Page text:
i)                    OK why should I care that this big water bowl rested on twelve bull statutes? To understand we need to learn a little bit about bulls. The word "bull" is actually a large ox. Of all the animals that can be domesticated for our service by humans, ox bulls are the largest. That is why throughout the bible, the ox has always been a symbol of service. So here are these 12 statues of ox's facing in all directions. It is a symbol of our service to God once we have been cleaned for use for him.

ii)                  Next, let me explain the number twelve. That number has always been associated with service to God in the bible. Remember that Israel was divided into 12 tribes. Here is this big bathing bowl designed to be used by the priests so that they could be of use to God's people, the twelve tribes of Israel.

b)                  So does this mean we should bathe before we go to church? Hopefully yes, but that is not the issue here. The point is God wants us to turn from sin and regularly confess whatever sins we have become aware of so that we can be forgiven and then we can be of service to Him. Then we, like that ox-servant go out in the world and make a difference for Him.

c)                  To sum all this up, this big bowl and its decorations are symbolic of how we get cleansed so we can go out in the world and make a difference for God.

13.              Verse 27: He also made ten movable stands of bronze; each was four cubits long, four wide and three high. 28 This is how the stands were made: They had side panels attached to uprights. 29 On the panels between the uprights were lions, bulls and cherubim--and on the uprights as well. Above and below the lions and bulls were wreaths of hammered work. 30 Each stand had four bronze wheels with bronze axles, and each had a basin resting on four supports, cast with wreaths on each side. 31 On the inside of the stand there was an opening that had a circular frame one cubit deep. This opening was round, and with its basework it measured a cubit and a half. Around its opening there was engraving. The panels of the stands were square, not round. 32 The four wheels were under the panels, and the axles of the wheels were attached to the stand. The diameter of each wheel was a cubit and a half. 33 The wheels were made like chariot wheels; the axles, rims, spokes and hubs were all of cast metal.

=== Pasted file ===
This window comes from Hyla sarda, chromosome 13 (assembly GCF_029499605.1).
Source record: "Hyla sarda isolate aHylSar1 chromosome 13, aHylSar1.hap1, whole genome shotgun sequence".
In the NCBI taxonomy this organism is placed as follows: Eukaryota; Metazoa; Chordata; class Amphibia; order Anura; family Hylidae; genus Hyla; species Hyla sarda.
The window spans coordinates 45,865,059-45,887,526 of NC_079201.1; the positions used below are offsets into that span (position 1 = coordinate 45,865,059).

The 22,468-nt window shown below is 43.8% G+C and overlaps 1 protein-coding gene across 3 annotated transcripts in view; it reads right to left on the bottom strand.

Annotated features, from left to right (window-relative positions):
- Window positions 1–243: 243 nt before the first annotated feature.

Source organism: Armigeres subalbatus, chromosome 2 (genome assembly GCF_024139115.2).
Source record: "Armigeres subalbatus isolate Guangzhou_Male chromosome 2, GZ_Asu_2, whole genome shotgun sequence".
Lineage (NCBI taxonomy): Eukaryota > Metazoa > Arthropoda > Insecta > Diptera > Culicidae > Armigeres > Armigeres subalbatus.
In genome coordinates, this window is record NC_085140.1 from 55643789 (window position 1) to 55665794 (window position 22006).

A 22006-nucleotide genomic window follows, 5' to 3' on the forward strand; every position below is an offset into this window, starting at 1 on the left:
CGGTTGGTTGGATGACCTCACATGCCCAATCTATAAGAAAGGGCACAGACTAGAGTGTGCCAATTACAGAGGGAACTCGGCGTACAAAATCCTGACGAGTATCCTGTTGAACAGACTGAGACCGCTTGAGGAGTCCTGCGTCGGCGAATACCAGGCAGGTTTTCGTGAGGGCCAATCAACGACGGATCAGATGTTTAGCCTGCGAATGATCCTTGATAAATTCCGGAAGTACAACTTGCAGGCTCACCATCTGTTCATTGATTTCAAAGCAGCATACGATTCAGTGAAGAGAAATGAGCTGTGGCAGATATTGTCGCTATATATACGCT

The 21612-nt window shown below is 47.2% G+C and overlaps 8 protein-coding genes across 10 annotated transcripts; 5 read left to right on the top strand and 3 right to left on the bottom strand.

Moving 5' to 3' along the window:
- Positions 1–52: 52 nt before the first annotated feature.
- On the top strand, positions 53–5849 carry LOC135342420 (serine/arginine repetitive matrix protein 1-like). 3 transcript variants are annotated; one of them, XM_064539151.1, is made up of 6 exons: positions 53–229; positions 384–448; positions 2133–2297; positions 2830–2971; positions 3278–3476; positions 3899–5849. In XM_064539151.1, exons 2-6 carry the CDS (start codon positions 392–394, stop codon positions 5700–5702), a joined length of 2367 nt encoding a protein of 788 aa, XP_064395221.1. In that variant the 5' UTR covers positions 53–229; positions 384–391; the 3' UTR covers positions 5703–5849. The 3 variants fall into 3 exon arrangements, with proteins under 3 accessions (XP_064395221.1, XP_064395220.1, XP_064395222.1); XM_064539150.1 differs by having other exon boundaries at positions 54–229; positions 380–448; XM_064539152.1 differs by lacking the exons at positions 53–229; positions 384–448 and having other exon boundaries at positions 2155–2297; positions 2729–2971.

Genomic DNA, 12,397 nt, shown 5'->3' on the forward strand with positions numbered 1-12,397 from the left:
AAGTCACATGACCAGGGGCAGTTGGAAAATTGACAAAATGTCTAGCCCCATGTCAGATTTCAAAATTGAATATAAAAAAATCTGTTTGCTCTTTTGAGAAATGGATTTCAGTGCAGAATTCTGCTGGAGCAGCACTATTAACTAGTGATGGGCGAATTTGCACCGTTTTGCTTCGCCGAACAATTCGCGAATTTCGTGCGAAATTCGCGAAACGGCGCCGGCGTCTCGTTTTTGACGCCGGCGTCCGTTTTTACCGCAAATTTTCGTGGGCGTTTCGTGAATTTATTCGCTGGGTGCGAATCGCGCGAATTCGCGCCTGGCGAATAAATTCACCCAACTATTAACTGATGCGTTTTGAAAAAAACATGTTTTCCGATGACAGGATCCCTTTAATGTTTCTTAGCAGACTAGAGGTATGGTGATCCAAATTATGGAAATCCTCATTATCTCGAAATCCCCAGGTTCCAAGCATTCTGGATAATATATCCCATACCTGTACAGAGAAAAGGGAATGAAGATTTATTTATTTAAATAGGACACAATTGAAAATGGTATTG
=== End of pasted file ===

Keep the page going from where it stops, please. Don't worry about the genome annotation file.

a)                  As I read all of these construction details, I kept asking myself, am I going to remember any of these details two minutes from now? My answer is no, and I suspect that neither will anyone else reading this. Again, my goal is not to make us experts on all the details on the things that Solomon built. My goal is to teach us how they are symbolic of our relationship with God. Therefore, if you can keep in mind that this temple and all of the supporting articles are symbolic of our relationship with God, they now become more interesting to study and think about. That is what I want to do here.

b)                  With that said, Solomon built ten movable carts. If one can picture gurneys that are used in hospitals to transport sick people and other items that is a little like what we see here.

c)                  Again, first remember that everything here is made of bronze, which again is associated with judgment. Therefore, think of these gurneys as being of service so that sin can be judged on the sacrificial altar.

d)                 The size of these carts in feet is about six feet long by six feet wide by five feet high. That means they are a little bigger than a hospital gurney, but still small enough that it would be fairly easy to push around. These carts had bronze wheels and axels (Verse 30) that again means they were fairly easy to push around.

e)                  These carts were decorated with lions, bulls and cherubim. I could have a field day going through these, but Iíll make it brief. Lions are the strongest of animals. It reminds us of our reliance upon Godís strength to do His service in the world. Bulls, as I said earlier are the largest animals that can be domesticated. That too, speaks of our service to Him. Then we have cherubim. Modern art tends to picture cherubim as cute baby angels. That is not the correct biblical concept. Cherubim are powerful angels that protected Godís throne.

i)                    Think of them as fierce guardians of Godís presence. Returning back to our image of lions and oxís, the idea of cherubim is to remind us never to take our service for God lightly and to remember who He is when we are in service for Him.

f)                   For those of you who hate all of these construction details hang in there. Iím trying to get through the rest of this as quickly as I can and then come back to the more important issue of why any and all of this is significant. Meanwhile, time for more construction details: